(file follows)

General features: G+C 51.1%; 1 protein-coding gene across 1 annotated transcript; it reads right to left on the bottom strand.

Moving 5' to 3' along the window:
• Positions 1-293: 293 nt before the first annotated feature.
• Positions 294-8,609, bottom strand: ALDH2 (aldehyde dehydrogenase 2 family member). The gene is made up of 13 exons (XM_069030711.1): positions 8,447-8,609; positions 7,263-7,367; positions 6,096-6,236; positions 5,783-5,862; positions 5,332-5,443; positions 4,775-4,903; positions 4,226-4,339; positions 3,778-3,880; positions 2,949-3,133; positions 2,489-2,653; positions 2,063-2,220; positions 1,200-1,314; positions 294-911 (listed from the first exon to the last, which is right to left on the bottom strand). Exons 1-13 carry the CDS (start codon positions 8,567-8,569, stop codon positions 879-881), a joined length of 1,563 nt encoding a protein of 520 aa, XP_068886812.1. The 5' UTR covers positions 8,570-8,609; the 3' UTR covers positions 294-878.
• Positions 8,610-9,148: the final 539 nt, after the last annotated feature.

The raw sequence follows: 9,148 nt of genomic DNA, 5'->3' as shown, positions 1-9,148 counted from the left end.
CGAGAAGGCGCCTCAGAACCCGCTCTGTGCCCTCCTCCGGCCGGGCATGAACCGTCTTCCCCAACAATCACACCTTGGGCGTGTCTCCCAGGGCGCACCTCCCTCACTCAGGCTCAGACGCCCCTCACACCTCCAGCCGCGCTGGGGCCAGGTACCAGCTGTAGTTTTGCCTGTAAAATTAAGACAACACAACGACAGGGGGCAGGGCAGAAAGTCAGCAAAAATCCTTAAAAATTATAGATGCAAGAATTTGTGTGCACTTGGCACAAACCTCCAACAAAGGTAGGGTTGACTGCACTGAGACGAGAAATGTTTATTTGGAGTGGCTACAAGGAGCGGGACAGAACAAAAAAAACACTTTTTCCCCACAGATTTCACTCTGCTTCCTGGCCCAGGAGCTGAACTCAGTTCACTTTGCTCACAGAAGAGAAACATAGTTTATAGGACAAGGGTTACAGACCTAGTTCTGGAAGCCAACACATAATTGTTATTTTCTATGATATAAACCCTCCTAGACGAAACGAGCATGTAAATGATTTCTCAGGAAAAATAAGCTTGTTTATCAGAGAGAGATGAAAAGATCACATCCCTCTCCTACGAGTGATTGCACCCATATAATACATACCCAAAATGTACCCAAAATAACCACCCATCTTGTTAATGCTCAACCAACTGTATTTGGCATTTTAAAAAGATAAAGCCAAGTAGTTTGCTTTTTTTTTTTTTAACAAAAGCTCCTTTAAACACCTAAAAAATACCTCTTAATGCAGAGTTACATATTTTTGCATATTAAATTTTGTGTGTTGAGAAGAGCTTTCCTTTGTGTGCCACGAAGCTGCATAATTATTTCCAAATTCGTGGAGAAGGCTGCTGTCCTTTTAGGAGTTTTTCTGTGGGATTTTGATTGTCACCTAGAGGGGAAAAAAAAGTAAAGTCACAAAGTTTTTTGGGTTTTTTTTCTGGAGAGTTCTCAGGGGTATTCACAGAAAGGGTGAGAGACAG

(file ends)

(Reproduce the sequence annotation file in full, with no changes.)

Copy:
General features: G+C 51.1%; 1 protein-coding gene across 1 annotated transcript; it reads right to left on the bottom strand.

Moving 5' to 3' along the window:
• Positions 1-293: 293 nt before the first annotated feature.
• Positions 294-8,609, bottom strand: ALDH2 (aldehyde dehydrogenase 2 family member). The gene is made up of 13 exons (XM_069030711.1): positions 8,447-8,609; positions 7,263-7,367; positions 6,096-6,236; positions 5,783-5,862; positions 5,332-5,443; positions 4,775-4,903; positions 4,226-4,339; positions 3,778-3,880; positions 2,949-3,133; positions 2,489-2,653; positions 2,063-2,220; positions 1,200-1,314; positions 294-911 (listed from the first exon to the last, which is right to left on the bottom strand). Exons 1-13 carry the CDS (start codon positions 8,567-8,569, stop codon positions 879-881), a joined length of 1,563 nt encoding a protein of 520 aa, XP_068886812.1. The 5' UTR covers positions 8,570-8,609; the 3' UTR covers positions 294-878.
• Positions 8,610-9,148: the final 539 nt, after the last annotated feature.

The raw sequence follows: 9,148 nt of genomic DNA, 5'->3' as shown, positions 1-9,148 counted from the left end.
CGAGAAGGCGCCTCAGAACCCGCTCTGTGCCCTCCTCCGGCCGGGCATGAACCGTCTTCCCCAACAATCACACCTTGGGCGTGTCTCCCAGGGCGCACCTCCCTCACTCAGGCTCAGACGCCCCTCACACCTCCAGCCGCGCTGGGGCCAGGTACCAGCTGTAGTTTTGCCTGTAAAATTAAGACAACACAACGACAGGGGGCAGGGCAGAAAGTCAGCAAAAATCCTTAAAAATTATAGATGCAAGAATTTGTGTGCACTTGGCACAAACCTCCAACAAAGGTAGGGTTGACTGCACTGAGACGAGAAATGTTTATTTGGAGTGGCTACAAGGAGCGGGACAGAACAAAAAAAACACTTTTTCCCCACAGATTTCACTCTGCTTCCTGGCCCAGGAGCTGAACTCAGTTCACTTTGCTCACAGAAGAGAAACATAGTTTATAGGACAAGGGTTACAGACCTAGTTCTGGAAGCCAACACATAATTGTTATTTTCTATGATATAAACCCTCCTAGACGAAACGAGCATGTAAATGATTTCTCAGGAAAAATAAGCTTGTTTATCAGAGAGAGATGAAAAGATCACATCCCTCTCCTACGAGTGATTGCACCCATATAATACATACCCAAAATGTACCCAAAATAACCACCCATCTTGTTAATGCTCAACCAACTGTATTTGGCATTTTAAAAAGATAAAGCCAAGTAGTTTGCTTTTTTTTTTTTTAACAAAAGCTCCTTTAAACACCTAAAAAATACCTCTTAATGCAGAGTTACATATTTTTGCATATTAAATTTTGTGTGTTGAGAAGAGCTTTCCTTTGTGTGCCACGAAGCTGCATAATTATTTCCAAATTCGTGGAGAAGGCTGCTGTCCTTTTAGGAGTTTTTCTGTGGGATTTTGATTGTCACCTAGAGGGGAAAAAAAAGTAAAGTCACAAAGTTTTTTGGGTTTTTTTTCTGGAGAGTTCTCAGGGGTATTCACAGAAAGGGTGAGAGACAG